If you go to YouTube and do a search for "aggressive paparazzi" this is one of the videos that pops up.
It's a bunch of photographers swarming around Brittany Spears as she gets out of a black sedan and takes one of her kids out of a car seat. Spears even asks the paparazzi to give her space.
"It's a little like the Wild West." Sean Burke heads up the Los Angeles-based Paparazzi Reform Initiative. "You just pick up a camera and you start chasing someone around and you may get a shot that's worth $50,000."
Burke's group supported a new California state law that kicks in on January 1st, increasing the penalties, including possible jail time, for photographers who drive recklessly while chasing down celebrities.
"I know so many people that have been driving down the street and all of a sudden a big SUV flies in front of them and it's a paparazzo chasing after a celebrity. So it's very much a public safety issue."
But opponents of the new law say it unfairly targets newsgathering as an activity subject to extreme criminal punishment.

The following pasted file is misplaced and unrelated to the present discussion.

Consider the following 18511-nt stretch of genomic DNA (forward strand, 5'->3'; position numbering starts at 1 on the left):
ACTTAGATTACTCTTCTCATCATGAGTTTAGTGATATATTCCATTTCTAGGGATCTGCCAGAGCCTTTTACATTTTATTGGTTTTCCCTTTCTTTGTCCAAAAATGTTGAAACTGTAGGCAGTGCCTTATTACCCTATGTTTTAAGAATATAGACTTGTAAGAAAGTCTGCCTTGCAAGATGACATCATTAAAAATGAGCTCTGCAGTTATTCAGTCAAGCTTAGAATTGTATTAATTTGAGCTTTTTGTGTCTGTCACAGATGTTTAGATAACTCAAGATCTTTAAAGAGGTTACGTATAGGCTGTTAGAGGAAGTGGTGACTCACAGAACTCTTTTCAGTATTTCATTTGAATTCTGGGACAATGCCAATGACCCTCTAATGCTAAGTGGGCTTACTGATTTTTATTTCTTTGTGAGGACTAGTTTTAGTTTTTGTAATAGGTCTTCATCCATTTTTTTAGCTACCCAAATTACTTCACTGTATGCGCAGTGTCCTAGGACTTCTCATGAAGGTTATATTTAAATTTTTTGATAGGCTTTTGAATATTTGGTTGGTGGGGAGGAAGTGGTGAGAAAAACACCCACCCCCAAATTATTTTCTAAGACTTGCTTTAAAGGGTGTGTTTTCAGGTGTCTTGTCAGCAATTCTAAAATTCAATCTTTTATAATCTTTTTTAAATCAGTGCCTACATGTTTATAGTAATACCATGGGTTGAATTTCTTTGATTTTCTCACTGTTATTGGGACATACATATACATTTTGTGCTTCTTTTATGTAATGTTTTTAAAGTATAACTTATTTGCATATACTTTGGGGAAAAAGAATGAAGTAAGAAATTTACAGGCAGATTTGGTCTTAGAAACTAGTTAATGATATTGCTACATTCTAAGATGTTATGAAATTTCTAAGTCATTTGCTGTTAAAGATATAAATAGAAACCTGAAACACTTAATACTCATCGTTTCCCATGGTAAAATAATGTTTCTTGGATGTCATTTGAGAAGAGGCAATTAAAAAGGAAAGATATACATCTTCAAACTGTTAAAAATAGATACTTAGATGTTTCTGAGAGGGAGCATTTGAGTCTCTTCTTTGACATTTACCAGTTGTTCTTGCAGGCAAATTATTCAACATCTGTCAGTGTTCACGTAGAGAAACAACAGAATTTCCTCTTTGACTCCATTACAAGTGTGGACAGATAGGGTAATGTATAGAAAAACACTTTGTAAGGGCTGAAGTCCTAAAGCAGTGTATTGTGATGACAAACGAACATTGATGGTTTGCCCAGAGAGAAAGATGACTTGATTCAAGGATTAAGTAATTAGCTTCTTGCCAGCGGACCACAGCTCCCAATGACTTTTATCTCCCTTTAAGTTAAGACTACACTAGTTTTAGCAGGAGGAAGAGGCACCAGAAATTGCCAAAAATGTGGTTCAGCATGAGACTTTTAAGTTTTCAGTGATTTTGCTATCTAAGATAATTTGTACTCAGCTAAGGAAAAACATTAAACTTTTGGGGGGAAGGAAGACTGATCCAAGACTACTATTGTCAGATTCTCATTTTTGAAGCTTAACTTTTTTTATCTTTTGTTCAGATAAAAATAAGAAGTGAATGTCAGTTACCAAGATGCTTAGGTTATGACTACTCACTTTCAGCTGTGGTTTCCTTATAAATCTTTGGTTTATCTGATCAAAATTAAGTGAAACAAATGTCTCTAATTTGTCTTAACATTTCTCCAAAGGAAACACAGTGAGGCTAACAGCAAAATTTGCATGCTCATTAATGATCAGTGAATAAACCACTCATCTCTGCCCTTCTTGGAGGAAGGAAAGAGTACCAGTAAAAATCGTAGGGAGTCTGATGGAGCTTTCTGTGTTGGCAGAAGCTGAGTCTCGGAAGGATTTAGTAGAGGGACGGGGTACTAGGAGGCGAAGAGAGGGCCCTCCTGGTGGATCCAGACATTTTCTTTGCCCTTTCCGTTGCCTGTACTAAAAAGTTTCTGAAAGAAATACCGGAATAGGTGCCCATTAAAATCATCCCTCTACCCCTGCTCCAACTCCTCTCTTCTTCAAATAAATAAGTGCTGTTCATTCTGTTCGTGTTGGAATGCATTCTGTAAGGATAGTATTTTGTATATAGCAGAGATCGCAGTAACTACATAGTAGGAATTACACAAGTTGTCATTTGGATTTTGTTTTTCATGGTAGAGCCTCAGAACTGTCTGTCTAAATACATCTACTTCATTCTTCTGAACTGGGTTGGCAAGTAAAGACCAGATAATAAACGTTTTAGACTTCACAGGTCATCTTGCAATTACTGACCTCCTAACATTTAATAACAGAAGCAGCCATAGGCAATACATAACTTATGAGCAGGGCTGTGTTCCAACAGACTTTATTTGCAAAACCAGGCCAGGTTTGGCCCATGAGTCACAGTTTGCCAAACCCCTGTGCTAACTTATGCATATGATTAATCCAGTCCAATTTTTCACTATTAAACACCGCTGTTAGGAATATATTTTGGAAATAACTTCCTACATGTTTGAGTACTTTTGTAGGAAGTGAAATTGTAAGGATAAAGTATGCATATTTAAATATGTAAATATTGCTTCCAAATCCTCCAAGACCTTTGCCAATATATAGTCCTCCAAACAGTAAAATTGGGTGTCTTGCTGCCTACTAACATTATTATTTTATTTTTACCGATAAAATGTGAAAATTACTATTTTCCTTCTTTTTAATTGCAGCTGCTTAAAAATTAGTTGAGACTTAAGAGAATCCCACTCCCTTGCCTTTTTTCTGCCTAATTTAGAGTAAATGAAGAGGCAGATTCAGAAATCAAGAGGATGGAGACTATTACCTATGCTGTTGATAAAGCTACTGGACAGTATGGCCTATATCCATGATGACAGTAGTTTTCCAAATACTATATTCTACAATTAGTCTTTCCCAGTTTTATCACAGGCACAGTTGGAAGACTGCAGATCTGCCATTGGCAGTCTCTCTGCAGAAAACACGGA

"We think that's potentially unconstitutional."
Tom Newton is general counsel for the California Newspaper Publishers Association. He says although their behavior may be outrageous, singling out tabloid photographers goes against the First Amendment.
"None of our members engage in it but we believe that existing laws should already be sufficient to go after this activity no matter who engages in it."
Newton says he expects to see a legal challenge someday if a member of the paparazzi is ever arrested under the new law.